John and I are amazed at how much wildlife we see in France, more than anywhere in the US. It’s hard to imagine where the animals live, the entire countryside is cultivated and most of the woods are planted – sycamores in straight, evenly spaced rows, no undergrowth. It seems that people and animals have co-existed for centuries.
Sighting a hawk was always a special experience at home. Here they are commonplace, sentries on trees and telephone wires. I’ve become very fond of one that stays near a large herd of light brown Limousin cows. I think he watches me and flies off, in beautiful, effortless flight. Once we saw a large hawk beating his wings in place like he was treading air and then made a steep dive for his prey. They are magnificent birds.
We always see deer, small, delicate, some no bigger than a dog. Driving at night can be hazardous. If we are visiting friends, the warning before we leave is “watch out for the deer.” There are large deer in France, too; hunting them is a popular pastime. But only once have we seen one, near our village. He was enormous, handsome. He stopped on a bank and turned to look at us, fearless.
And, oh, the owls. Standing outside at night you can hear and feel the powerful movement of their wings, sometimes uncomfortably close. The last time we stayed at the Domaine de Beaucour, Claire took us up in the barn to see some baby owls — soft white powder puffs with black, shining eyes. Driving home at a dusk, we saw an enormous light brown owl taking off over a field – wings the color of chopped walnuts. Beautiful!!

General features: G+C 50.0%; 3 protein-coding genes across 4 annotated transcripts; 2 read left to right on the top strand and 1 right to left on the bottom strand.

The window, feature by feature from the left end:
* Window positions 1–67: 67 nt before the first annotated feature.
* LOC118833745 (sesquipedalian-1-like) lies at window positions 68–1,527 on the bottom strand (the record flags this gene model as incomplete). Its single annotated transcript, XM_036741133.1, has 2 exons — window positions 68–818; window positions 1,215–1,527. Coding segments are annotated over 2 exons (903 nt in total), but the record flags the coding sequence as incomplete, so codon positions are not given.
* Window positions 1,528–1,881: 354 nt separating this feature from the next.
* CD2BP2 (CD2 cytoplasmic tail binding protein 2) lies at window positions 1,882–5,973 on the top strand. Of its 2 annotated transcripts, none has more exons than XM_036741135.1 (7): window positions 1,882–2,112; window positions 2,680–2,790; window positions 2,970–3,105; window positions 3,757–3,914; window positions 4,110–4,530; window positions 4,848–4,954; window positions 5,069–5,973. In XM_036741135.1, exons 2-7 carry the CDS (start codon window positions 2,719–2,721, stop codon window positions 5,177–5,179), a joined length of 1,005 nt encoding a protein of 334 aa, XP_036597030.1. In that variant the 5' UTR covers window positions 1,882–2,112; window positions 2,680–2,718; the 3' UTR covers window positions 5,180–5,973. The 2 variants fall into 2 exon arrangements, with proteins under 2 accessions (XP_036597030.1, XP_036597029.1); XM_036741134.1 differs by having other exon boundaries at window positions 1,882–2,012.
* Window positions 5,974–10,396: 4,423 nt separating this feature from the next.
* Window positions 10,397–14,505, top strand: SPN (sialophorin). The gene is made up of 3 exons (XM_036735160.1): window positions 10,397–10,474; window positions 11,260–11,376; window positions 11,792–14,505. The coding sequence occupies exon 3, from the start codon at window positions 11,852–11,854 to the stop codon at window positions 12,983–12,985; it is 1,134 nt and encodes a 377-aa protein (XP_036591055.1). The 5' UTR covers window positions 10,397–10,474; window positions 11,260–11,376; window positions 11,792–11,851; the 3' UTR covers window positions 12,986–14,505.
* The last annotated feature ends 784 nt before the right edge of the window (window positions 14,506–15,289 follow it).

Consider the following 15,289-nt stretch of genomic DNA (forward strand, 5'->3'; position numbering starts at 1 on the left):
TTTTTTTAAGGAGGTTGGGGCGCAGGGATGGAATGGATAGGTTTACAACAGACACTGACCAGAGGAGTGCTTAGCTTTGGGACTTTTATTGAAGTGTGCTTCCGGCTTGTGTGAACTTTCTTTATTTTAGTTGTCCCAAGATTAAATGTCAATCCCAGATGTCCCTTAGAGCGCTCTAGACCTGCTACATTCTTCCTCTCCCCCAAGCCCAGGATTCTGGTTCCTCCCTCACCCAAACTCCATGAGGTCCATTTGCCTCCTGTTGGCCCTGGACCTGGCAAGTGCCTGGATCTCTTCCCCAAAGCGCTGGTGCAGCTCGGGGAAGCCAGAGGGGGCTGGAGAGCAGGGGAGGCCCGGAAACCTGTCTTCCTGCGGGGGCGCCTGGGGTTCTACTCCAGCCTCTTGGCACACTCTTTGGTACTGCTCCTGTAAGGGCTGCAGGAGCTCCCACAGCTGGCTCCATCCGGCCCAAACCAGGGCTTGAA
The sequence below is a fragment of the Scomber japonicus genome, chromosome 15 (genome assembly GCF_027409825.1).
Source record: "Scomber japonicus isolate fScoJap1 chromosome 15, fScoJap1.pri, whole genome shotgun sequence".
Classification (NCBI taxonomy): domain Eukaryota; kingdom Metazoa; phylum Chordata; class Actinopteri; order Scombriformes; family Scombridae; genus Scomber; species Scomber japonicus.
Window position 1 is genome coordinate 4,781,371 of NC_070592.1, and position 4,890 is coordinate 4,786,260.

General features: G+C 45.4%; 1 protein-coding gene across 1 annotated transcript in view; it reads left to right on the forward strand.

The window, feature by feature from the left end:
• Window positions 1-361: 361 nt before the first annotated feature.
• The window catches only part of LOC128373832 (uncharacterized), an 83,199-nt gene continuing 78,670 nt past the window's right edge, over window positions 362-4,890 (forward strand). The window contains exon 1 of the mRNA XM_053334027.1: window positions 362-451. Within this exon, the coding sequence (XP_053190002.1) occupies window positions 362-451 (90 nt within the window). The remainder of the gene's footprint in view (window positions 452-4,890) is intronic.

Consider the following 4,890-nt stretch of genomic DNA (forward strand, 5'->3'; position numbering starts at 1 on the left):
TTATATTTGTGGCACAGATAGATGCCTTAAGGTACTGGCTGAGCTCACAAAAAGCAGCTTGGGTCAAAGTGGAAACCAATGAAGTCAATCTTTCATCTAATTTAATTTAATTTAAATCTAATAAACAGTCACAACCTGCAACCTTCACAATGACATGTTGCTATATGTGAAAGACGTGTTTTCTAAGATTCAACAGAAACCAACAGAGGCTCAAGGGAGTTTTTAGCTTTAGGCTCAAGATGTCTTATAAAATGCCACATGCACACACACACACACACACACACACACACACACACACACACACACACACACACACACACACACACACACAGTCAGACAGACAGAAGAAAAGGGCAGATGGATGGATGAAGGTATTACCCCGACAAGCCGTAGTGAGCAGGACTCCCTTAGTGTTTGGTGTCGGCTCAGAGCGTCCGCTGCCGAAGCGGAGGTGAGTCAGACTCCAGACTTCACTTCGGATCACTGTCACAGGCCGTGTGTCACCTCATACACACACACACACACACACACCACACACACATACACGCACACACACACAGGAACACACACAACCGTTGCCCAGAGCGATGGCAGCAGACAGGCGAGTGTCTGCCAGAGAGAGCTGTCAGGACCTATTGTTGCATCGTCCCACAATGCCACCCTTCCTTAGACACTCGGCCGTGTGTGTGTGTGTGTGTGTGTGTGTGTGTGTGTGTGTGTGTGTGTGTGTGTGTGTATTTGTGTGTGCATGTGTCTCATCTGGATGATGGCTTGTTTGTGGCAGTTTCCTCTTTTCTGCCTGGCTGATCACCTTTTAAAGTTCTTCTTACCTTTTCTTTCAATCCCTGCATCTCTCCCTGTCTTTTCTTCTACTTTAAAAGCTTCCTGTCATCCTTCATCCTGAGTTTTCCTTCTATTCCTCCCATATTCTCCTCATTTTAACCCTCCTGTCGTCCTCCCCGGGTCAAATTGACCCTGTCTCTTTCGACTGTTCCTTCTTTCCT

Most dramatic of all are the wild boars. They are legend in the Périgord. When you mention them, someone always has a story. Visiting a friend, he showed us what looked like a newly plowed field; but it wasn’t. The earth was turned by wild boars, using their upward bent tusks to find grubs. There was violence in the scene. I don’t think I would want to be near them, under any circumstances. Now we have own story: we were driving home after dinner at a restaurant near our house, rounded a curve and voila! Ten or 12 young boars trotted across the road in single file as nonchalantly as you please. Their coats were lightly spotted, giving them a vulnerable look, despite their spiked backs and vicious-looking tusks – almost cute. Then, after the last had passed and just as we were getting ready to move on, the mother crossed, more slowly, as big as a German Shepherd. Menacing! She, too, took no notice of us, as if we had the stop light. The French word for boar is sanglier (sang means blood). I was so excited I called my slightly demented 92-year-old mother, the naturalist, to tell her. She listened to my story and said, “I hope you were able to get them all safely in your car.”
En fin, the renard. He crossed the D2, the road to Cadouin, rust-red, full coat and bushy tail. Bounding across a field, he stopped at the edge of a wood and turned, standing absolutely still for the longest time, watching us with bright black intelligent eyes. He was Courbet’s fox, from a late painting of a fox in the snow. Entitled, the world was his and only his. The most French animal of them all.